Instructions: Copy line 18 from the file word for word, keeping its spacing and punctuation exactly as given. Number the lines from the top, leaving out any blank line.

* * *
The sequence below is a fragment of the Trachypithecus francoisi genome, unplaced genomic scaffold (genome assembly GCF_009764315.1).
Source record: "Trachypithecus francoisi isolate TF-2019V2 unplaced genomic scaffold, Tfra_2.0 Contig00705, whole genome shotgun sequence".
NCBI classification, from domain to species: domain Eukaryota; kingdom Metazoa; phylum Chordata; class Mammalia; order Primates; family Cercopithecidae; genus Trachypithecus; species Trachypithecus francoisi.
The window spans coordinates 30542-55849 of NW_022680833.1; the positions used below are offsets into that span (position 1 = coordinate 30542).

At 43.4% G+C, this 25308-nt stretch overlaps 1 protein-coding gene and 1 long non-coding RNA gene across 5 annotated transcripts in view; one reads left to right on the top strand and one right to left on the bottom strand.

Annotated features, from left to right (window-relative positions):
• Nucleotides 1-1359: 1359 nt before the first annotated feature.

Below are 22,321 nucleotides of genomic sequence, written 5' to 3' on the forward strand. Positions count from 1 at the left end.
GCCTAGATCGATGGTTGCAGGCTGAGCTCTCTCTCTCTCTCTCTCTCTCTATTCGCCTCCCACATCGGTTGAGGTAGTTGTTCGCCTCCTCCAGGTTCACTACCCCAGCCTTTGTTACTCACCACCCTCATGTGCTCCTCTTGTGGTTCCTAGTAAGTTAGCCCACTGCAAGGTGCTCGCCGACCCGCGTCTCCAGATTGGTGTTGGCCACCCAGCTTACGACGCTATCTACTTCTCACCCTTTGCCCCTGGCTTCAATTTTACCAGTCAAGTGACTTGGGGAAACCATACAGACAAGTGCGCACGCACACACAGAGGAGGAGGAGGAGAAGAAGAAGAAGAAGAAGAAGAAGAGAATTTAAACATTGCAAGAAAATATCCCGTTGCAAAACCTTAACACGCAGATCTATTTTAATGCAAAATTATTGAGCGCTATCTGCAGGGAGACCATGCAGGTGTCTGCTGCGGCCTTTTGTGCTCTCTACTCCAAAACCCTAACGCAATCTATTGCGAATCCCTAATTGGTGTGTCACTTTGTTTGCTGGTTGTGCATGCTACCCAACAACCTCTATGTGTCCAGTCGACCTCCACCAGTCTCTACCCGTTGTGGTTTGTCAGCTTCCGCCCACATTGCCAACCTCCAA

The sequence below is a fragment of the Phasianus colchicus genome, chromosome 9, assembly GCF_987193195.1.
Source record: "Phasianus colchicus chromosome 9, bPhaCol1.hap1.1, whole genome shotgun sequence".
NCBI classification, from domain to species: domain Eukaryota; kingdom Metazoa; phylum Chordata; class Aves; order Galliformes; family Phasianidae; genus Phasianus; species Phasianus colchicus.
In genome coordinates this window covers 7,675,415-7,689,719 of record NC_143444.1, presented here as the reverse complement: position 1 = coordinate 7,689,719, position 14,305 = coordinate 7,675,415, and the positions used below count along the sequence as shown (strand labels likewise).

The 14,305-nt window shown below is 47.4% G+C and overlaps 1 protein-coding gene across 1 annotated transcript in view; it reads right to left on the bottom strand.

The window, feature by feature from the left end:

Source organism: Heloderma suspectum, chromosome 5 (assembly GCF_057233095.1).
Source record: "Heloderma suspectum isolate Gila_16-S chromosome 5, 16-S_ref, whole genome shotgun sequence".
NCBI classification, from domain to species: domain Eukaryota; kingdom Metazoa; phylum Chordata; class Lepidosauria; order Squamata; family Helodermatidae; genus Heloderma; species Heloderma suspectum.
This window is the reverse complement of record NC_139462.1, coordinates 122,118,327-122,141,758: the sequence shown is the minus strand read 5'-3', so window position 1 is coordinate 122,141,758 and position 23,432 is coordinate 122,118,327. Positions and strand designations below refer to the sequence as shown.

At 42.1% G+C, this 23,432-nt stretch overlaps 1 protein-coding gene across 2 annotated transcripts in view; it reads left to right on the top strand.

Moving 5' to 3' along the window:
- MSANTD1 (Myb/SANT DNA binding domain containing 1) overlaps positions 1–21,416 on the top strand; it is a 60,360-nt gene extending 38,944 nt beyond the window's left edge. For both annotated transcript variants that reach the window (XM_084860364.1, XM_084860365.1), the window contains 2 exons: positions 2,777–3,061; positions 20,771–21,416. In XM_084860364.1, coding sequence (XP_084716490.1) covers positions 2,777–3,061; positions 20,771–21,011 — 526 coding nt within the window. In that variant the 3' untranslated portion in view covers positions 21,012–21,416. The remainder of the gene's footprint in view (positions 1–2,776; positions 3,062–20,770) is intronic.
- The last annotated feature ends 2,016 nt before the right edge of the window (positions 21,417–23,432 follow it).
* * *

NCBI classification, from domain to species: domain Eukaryota; kingdom Metazoa; phylum Chordata; class Lepidosauria; order Squamata; family Helodermatidae; genus Heloderma; species Heloderma suspectum.